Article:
I don’t think you need my compliments, but well done. Revelation is mystery unveiled. I think of how the evening prayers say “That we may attain to the unity of the faith and to the knowledge of Thine unapproachable glory.” I think this fact that mystery underlies everything, and then when you see it – there is the revelation – is from cover to cover in the Bible. The Bible often only brings out the things we already knew. The theme of suppression of knowledge, while the mystery speaks – very loudly even – is explained here.

    In one sense, almost everything we believe is affected by this understanding of mystery: natural/supernatural, miracles, the plan of salvation, historical/analogical/allegorical readings of Scripture, God’s relationship to time/space/matter, on and on.

    I’ve often thought of how the Scripture, when speaking of various ascensions, and Christ’s, gives this picture of going up into the universe. But I’ve usually thought of Christ going through this boundary that divides the heaven from the terrestrial. Either way the picture works. But it explains, the mystery hidden – yet known in some ways – that where God is, where we are, are not really different places, but different degrees of our awareness. The topics are endless I think – and from there – the return to this focus on the apocalyptic/eschatological parish – I think it would center us if in preaching we were constantly reminded who we are in this context. Who we are hasn’t even been revealed yet, so we wait in hope. When the boundary between the earth and the heavenly is removed, we will not be surprised if we were already waiting for its revelation.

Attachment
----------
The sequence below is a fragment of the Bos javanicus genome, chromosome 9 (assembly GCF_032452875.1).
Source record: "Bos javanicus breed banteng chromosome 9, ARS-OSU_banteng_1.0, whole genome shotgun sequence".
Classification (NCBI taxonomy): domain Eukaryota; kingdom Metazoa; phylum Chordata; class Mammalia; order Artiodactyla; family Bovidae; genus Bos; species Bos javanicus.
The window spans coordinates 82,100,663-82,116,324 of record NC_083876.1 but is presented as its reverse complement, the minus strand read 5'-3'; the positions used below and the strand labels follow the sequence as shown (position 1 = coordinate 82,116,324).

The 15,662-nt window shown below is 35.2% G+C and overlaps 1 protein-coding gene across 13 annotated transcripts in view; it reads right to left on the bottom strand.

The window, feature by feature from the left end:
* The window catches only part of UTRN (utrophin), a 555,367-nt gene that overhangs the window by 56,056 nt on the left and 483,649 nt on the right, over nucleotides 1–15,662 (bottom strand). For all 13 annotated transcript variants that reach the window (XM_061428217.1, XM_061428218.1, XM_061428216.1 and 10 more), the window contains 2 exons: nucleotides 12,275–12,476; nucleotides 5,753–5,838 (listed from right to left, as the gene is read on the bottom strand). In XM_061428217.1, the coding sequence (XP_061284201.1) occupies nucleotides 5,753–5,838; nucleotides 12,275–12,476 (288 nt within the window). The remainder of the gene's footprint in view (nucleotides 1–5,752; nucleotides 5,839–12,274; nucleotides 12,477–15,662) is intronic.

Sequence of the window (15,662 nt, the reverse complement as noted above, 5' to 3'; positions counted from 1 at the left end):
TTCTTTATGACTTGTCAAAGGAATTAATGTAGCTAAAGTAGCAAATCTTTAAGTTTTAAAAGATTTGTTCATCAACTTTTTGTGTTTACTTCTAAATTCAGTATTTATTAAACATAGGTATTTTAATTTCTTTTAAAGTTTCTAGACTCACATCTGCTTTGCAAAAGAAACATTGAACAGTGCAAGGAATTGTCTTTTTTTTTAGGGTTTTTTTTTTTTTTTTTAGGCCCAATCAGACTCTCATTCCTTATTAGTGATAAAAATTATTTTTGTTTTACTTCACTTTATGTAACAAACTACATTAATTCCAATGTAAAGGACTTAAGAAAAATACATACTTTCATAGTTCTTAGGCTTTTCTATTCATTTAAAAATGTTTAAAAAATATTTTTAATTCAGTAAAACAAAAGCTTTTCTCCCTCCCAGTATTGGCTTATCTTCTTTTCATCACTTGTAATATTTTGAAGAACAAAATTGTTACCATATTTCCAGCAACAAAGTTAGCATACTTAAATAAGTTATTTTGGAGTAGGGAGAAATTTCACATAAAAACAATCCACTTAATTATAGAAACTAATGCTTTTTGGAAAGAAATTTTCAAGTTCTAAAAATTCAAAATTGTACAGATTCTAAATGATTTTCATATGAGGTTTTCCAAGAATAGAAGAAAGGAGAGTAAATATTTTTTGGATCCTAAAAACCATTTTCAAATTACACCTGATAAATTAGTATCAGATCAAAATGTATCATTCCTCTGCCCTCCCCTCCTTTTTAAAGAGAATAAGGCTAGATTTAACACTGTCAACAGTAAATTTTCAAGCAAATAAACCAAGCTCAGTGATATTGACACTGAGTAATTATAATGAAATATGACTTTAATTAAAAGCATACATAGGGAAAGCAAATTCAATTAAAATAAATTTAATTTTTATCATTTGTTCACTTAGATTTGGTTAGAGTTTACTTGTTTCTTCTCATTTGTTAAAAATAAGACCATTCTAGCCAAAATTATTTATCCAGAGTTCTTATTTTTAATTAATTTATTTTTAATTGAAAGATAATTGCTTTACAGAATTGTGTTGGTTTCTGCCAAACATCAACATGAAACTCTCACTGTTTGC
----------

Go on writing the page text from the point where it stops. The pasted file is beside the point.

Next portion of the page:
In Christ,
    Matthew

  36. “In the time of their visitation they will shine forth, and will run like sparks through the stubble. (Wis. 3:5-7)”
    When sparks run through stubble, they set fire to them. May we do likewise.

  37. Thank you, Fr. Stephen! The following words you wrote are very helpful for me.

    But there is more to the word than mere secret. St. Paul also speaks of the “mystery of godliness” and the “mystery of iniquity.” In those expressions the word does not describe secret information, but a hidden process at work. And this gets closer, I think, to St. Paul’s other uses as well. For him, “mystery” is not the same thing as “secret.” It is not information that is being held back. Rather, it is a reality that is not made manifest as of yet. And this is at the very heart of the Orthodox use of the word.